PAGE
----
Nicola Sturgeon and Douglas Ross set for joint-working on drug deaths crisis

NICOLA Sturgeon has said her Government is likely to give a Tory plan to help reduce drugs deaths a “fair wind” once more details are available.

The First Minister said she was open-minded to a proposal to give drugs users a legal right to residential rehabilitation and other treatment services.

Scottish Tory leader Douglas Ross today published a consultation on the idea, with a view to Holyrood enshrining it in a Right to Recovery Bill.

At First Minister’s Questions, Mr Ross reminded Ms Sturgeon that four people died of drug misuse in Scotland each day and repeatedly asked her to support his plan,

“The longer we fail to act, the more lives will be lost,” he said.

A record 1,339 people were killed by drug misuse in 2020.

Ms Sturgeon said she had had a brief look at the consultation and would consider it, but stressed she could not give it “carte blanche” and sign up to it without more information.

She also said that legislation may be too slow to respond to more pressing needs, and that ongoing Government action was preferable.

She said: “I received the consultation this morning, and I have an open mind on it. 

“We will consider the proposals in the consultation and, as and when that develops into actual proposed legislation, we will consider that in detail. 

“I think – perhaps this is a point of agreement – that speed of action now is essential.

“We all know that legislation takes time to go through the proper processes. 

I looked briefly at the document that was sent to me this morning and, on the face of it, it does not appear to suggest anything that goes beyond what we are already doing, although it suggests that those things should be enshrined in legislation.” 

Mr Ross urged her to “listen to the experts and the grieving families”  who said his plan could save lives, and asked her to ensure “ugent parliamentary time” was given to it.

Ms Sturgeon replied: “If its broad proposals translate into the general principles of a bill, it is likely that we will want to give that bill a fair wind through Parliament, in order to see whether we can reach consensus on the detail. 

“Given that we are talking about a bill that is not yet in existence, any reasonable person would think that that is a reasonable response from a First Minister who has a duty to make sure that we go through all the right processes. 

“I hope that we can agree that that is a reasonable starting point.”

Mr Ross also brought up Ms Sturgeon’s challenge to him to visit a working class community to see how the Tory £20-a-week cut to Universal Credit was being received.

Mr Ross suggested the Bluevale Community Club in Haghill in Glasgow, whose manager wanted them to visit “to see the need for a right to recovery”.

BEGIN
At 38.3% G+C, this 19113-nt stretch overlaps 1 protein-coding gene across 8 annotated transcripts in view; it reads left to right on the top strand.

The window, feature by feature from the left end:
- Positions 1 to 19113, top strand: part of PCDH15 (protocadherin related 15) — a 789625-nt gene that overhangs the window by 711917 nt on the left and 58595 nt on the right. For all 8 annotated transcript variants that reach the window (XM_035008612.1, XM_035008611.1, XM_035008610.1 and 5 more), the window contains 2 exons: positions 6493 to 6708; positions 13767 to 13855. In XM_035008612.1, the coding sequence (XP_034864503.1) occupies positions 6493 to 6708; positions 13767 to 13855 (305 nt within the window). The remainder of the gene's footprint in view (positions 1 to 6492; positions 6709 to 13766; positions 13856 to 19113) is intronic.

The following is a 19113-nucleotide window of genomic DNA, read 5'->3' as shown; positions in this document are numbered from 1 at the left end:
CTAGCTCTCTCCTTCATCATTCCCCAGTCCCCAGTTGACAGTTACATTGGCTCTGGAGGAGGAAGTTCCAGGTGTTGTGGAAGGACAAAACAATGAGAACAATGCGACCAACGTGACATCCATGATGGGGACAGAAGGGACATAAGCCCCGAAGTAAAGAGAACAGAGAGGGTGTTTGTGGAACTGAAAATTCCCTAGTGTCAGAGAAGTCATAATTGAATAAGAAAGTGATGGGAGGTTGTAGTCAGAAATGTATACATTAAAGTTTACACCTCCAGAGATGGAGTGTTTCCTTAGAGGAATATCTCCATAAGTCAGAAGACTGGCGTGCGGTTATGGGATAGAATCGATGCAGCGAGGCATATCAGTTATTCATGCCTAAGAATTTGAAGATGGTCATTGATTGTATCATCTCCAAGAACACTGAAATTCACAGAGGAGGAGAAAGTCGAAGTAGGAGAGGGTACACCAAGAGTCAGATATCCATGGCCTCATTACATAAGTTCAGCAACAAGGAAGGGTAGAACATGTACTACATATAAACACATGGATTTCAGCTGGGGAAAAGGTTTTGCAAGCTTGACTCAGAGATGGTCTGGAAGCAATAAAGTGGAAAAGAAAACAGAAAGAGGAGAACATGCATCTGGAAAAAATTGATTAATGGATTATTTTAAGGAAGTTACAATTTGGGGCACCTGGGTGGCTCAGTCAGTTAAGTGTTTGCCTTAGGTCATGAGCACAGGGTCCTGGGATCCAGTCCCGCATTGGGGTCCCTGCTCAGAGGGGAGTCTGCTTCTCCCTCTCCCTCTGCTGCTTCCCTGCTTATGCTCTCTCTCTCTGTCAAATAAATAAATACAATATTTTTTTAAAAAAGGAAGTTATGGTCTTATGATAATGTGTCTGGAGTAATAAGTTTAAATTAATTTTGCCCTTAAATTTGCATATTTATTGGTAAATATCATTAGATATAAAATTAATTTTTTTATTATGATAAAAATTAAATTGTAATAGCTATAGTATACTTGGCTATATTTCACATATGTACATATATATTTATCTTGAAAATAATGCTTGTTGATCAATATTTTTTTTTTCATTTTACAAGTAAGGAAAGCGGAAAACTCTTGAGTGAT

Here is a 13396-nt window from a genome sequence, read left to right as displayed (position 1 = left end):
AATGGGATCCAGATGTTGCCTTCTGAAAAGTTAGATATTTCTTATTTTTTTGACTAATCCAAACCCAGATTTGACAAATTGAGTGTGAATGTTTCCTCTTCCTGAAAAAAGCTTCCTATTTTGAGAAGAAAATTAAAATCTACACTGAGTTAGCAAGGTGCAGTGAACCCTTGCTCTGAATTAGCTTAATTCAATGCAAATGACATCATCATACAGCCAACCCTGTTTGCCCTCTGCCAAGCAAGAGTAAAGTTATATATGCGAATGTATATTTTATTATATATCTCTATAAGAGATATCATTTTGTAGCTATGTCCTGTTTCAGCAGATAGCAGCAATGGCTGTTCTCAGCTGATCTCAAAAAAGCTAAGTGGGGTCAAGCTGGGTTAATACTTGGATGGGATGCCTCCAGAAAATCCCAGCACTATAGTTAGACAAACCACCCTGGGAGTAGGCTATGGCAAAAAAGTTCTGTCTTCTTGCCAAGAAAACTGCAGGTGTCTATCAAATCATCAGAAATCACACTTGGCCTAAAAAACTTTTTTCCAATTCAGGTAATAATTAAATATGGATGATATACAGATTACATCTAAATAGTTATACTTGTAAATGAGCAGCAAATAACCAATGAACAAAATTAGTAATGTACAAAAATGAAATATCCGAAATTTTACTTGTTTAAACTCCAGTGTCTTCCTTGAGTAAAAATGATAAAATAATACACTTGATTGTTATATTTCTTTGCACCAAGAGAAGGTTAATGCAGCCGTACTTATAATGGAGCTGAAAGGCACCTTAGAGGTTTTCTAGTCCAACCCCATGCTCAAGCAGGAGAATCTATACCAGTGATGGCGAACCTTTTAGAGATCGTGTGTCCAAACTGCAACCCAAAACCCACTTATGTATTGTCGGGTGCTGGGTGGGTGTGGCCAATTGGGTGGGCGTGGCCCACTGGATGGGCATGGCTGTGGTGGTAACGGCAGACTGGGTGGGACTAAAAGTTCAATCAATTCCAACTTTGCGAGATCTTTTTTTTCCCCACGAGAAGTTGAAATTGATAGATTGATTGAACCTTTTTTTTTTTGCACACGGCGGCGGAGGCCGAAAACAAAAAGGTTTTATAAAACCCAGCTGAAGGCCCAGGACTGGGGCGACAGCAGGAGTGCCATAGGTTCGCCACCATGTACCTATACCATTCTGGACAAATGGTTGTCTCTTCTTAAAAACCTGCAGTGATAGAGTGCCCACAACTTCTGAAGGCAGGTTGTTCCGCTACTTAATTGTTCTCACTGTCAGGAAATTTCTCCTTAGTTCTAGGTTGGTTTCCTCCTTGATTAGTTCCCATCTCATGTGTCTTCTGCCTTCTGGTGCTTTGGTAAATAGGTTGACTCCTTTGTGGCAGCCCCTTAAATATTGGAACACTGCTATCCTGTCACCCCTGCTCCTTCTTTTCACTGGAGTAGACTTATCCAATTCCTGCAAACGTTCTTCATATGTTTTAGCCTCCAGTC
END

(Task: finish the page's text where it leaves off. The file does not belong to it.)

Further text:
He said: “Volunteers at that club pointed out that it is in the second most deprived area in Scotland. People in places such as Haghill are 18 times more likely to die from drugs than people in the most affluent areas are. 

“Bluevale is trying to build a whole community and a whole systems response to the drugs crisis, and the bill would help it to get even more lives back on track.

“Will the First Minister agree to a joint visit with me to Bluevale so that we can find some common ground and get around the table with those on the front line to hear why the bill is so desperately needed?”

Ms Sturgeon said her office would be in touch with him “shortly” about a visit, and said she was willing to meet individuals and organisations to discuss drug misuse.

However she said the challenges faced by working class communities went further than drugs, and said poverty and inequality were factors too.

She said: “If we are to undertake such a joint endeavour, it will also be important to meet, for example, those who have just had their universal credit withdrawn 

“I look forward to meeting people who will, no doubt, have things to say about Scottish Government policy… but also people who are being deeply affected each and every day right now by United Kingdom Government policy that is doing a lot of damage in working-class  communities the length and breadth of the country.”

Mr Ross said: “I give an unconditional acceptance to an invitation to meet any community anywhere at any time.”

The exchange followed claims from the Scottish Conservative leader that Ms Sturgeon was “detached from working class communities”, to which she invited him to come to an area which would be hard hit by the £20 cut in Universal Credit that came into force this week.

He accepted the invitation, but in a letter to the First Minister sought to shift the focus onto the ongoing drug death crisis which killed 1,339 people in 2020.

 

The Herald Scotland

The Herald Scotland

The Herald is a Scottish broadsheet newspaper founded in 1783. The Herald is the longest running national newspaper in the world and is the eighth oldest daily paper in the world. The title was simplified from The Glasgow Herald in 1992